Formulas are typed in the cells, but advanced users can type them directly into the formula bar making reference to the effective cells.

In creating a formula, basic rules apply. A formula always starts with an equal sign "=". The equal sign activates the formulas available to handle your request. In composing formulas, all the standard mathematical operators commonly used, such as addition, and subtraction and division apply.

Ideally, every Excel formula is entered with brackets and what Excel does is to automatically compute the instructions and display the results in the same cell the formula was entered. ( *Overwriting your computed formula with the results* ). You can refer to the *formula bar* adjacent to the *name-box* which will display your formula.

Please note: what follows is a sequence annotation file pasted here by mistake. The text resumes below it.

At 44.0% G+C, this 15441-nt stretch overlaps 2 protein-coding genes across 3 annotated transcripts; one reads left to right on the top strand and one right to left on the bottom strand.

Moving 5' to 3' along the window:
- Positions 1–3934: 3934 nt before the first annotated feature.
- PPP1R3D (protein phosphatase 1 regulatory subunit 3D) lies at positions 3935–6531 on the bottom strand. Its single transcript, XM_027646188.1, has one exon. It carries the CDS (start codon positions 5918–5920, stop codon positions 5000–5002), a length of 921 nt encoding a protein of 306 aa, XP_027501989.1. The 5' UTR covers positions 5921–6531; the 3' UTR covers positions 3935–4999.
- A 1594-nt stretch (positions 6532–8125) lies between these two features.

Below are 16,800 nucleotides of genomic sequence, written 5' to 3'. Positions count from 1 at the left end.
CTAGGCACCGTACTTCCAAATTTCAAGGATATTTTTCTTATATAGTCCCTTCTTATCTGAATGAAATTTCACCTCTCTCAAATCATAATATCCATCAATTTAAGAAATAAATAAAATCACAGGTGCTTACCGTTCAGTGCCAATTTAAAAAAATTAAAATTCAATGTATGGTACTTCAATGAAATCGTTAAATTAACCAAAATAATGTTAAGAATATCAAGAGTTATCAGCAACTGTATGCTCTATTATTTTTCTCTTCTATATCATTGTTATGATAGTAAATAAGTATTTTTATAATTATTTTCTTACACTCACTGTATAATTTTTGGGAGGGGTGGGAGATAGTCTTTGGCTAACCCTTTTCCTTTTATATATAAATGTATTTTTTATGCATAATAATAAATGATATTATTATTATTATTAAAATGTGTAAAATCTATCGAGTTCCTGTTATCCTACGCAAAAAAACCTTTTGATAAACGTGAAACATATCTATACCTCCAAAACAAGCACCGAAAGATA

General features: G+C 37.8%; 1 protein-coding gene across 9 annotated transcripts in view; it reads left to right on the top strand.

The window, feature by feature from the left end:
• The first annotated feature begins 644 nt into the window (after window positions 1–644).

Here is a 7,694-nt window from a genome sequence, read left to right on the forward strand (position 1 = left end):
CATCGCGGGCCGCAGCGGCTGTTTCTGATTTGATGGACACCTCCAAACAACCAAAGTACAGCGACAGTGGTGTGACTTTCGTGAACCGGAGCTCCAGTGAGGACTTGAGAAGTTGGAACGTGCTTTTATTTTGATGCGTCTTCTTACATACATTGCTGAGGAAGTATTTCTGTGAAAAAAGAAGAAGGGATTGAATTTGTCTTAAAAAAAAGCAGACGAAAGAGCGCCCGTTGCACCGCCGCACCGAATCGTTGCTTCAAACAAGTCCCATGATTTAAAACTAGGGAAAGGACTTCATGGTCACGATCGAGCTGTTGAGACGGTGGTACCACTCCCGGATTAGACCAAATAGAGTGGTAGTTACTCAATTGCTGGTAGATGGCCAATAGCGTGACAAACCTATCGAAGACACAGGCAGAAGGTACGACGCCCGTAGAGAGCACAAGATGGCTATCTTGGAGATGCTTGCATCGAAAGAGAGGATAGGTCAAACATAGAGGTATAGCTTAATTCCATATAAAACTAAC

Examples of simple formulas are *= sum (A2: B2)* *= sum (A2 + B2)* *= sum (A2 * B2)* *= sum (A2 / B2)*

In performing addition in Excel, it is preferred to use the colon instead of the addition sign, especially when it involves multiple cells.

Examples of some formulas listed below.

SUM () to calculate the total of a set of numbers

AVERAGE () to calculate the average of a set of numbers

MAX () to calculate the maximum value within a set of numbers

MIN () to calculate the minimum value within a set of numbers

TODAY () to show the current date

**Data Entry Format**

Excel automatically recognizes dates, currency, texts and numbers in the worksheet. Understanding how Excel treats these different data types will help you structure your work efficiently as possible.